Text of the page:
America’s rural areas don’t have well-established relief organizations, like many big cities do. So, when the pandemic hits, residents do what they’ve always done – come together as a community.
Utah’s Cache County is a great example.
In early June about 300 workers at the JBS meatpacking plant in the small town of Hyrum tested positive for COVID-19. Many were from the area’s Latino and refugee communities.
The evening the results came in, Lizette Villegas’ phone began to buzz like crazy. She’s a well-known volunteer who’s trusted in the community, according to The Washington Post. She answered worried questions until the wee hours about how affected workers and their families could isolate and respond to their diagnoses.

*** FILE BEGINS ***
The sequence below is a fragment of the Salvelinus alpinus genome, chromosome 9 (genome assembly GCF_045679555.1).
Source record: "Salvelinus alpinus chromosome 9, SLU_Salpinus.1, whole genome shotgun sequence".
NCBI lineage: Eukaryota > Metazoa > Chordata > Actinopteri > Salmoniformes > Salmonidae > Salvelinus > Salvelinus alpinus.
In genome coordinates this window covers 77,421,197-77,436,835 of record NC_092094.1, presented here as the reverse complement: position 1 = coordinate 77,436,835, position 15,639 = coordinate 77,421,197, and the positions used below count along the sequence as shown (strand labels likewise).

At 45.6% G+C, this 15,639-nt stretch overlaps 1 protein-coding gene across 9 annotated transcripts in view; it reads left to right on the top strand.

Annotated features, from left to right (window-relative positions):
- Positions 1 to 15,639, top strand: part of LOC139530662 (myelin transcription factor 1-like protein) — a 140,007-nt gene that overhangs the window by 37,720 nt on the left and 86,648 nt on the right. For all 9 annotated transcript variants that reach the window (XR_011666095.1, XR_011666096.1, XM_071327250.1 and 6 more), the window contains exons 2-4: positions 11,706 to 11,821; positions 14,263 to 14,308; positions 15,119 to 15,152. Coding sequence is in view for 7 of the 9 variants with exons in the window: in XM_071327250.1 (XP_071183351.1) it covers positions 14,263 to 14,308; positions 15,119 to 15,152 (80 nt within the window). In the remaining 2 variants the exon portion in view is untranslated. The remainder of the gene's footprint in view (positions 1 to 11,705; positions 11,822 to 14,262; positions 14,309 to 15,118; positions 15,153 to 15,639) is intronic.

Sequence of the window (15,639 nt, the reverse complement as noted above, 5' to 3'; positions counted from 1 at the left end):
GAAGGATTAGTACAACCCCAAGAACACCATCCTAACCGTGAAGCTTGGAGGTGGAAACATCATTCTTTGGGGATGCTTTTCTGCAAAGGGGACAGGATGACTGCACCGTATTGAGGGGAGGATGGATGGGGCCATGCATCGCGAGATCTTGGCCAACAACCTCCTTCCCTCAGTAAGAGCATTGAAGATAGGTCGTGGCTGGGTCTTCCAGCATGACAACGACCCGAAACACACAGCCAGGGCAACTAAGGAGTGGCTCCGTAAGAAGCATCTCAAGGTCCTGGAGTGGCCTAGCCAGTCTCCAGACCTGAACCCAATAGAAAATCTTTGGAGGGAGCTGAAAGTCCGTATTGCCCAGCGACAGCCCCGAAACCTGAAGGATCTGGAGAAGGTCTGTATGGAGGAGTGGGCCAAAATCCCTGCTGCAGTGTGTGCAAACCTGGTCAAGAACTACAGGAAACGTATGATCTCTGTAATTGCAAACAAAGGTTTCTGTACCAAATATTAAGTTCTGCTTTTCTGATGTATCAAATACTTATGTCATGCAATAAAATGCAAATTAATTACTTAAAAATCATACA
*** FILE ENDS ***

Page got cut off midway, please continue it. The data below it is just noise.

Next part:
But she couldn’t handle it all herself. Other helpers and local organizations got involved. By the next day people were dropping off cleaning supplies at affected households. The day following food began to arrive.
Pretty soon there were decentralized drop-off points for donations. Area churches got involved. A Church of Latter-Day Saints in Logan donated space for organizing supplies. It began to resemble a grocery store warehouse.
The connections between volunteers began to resemble a spider’s web as food pantries got involved. The ad hoc network served the widespread area more effectively than a single relief group or government agency would have, according to Ms. Villegas.
A month later she’s still getting a steady flow of incoming messages. But now many are from people who want to help the affected workers.
“We’re just trying to do everything so they stay home, stay safe,” Ms. Villegas told a local ABC affiliate. “We’ve even built busy kits for the kids, to let their parents rest, because they’ve been sick.”